LAS VEGAS-Bridgestone/Firestone Off Road Tire Co. (BFOR) is field testing an active computer chip system that could help mining and construction companies save thousands of dollars through better tire maintenance. The company debuted the product at MINExpo 1996 in Las Vegas, Sept. 9, and said it hopes to begin commercial production in 1997.
Under the system, a computer chip-or ``tag''-is placed on the inside of an off-the-road tire.
The chip then automatically records the tire's air pressure, chamber air temperature and identification information including: serial number, brand, equipment model, miles per hours maintained, wheel position, vehicle make and model and the mounting date.
The computer chip transmits the information to a computer when the vehicle passes between the system's antennas. Software then records and evaluates the data.
``When you realize that in mine sites, tires can cost more than $25,000 each and being five pounds low on pressure is the same as overloading some tires by as much as 4.5 tons, the importance of checking air pressure regularly becomes obvious,'' said Jack Dutcher, BFOR national engineering manager.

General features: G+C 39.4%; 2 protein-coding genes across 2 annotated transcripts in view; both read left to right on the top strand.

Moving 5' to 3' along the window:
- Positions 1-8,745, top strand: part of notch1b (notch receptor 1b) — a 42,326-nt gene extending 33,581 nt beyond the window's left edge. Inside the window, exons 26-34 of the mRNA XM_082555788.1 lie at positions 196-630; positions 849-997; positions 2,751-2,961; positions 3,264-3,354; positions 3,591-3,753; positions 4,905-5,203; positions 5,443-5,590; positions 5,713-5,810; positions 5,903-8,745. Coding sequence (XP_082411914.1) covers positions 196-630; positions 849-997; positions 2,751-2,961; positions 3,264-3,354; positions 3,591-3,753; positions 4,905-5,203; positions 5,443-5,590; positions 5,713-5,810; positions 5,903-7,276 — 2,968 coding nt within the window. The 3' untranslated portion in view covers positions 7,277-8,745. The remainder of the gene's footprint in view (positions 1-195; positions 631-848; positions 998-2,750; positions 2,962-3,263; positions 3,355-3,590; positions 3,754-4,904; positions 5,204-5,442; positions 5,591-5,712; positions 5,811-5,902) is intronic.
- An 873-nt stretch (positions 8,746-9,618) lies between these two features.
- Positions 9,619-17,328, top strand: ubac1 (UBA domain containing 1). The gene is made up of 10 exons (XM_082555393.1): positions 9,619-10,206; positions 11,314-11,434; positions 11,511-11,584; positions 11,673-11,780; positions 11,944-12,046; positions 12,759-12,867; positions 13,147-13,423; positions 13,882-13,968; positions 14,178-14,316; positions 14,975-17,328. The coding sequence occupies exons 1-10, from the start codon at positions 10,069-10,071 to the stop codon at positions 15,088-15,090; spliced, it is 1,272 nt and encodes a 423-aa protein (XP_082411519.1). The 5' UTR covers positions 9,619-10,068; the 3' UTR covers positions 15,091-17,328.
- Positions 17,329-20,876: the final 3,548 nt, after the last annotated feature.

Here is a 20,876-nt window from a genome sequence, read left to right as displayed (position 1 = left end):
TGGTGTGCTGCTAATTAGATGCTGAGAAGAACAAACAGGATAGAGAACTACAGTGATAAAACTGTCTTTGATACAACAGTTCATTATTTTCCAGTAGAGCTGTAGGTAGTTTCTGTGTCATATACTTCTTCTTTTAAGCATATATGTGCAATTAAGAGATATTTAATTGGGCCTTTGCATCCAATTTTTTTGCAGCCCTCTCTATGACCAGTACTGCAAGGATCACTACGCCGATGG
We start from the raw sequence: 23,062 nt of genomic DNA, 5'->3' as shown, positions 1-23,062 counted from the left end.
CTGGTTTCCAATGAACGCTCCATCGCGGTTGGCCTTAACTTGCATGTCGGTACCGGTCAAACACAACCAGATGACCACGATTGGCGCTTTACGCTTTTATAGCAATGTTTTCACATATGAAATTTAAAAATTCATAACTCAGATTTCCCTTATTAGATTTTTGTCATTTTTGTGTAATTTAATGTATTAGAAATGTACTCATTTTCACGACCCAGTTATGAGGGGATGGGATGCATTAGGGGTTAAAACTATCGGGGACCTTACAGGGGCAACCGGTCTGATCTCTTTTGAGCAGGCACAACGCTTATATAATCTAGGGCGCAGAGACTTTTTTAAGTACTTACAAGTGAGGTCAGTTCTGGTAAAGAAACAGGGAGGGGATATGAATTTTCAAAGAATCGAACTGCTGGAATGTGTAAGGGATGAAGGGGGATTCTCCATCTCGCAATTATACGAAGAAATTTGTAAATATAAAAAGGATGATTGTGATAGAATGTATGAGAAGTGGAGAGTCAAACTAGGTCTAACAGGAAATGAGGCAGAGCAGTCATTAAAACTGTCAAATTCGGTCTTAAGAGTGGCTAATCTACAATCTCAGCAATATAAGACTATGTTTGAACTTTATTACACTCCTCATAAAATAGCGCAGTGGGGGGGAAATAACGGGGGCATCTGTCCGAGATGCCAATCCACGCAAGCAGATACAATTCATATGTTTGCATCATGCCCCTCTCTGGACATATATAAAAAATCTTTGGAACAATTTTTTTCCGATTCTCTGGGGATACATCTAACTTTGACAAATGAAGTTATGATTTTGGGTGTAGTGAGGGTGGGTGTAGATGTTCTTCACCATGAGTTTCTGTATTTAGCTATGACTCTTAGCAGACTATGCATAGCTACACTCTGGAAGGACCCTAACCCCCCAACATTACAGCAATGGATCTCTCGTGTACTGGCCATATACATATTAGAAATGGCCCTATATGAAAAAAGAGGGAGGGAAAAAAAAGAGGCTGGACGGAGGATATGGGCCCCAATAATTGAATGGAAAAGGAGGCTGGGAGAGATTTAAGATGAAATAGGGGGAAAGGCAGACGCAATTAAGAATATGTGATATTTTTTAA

The chips' data also can alert service managers to potential problems, including dragging brakes, bad bearings and overloaded wheel positions, the company said.
The system is related to the one BFOR's parent company, Bridgestone/Firestone Inc., has been developing for over-the-road trucking fleets, a spokeswoman said.
The company said it intends to make the computer language used to transfer the information available in the open market.
``This means the tag can be used with other tire brands, other readers and with any type of OTR equipment,'' Mr. Dutcher said.
BFOR is developing the system together with Livonia, Mich.-based Computer Methods Corp.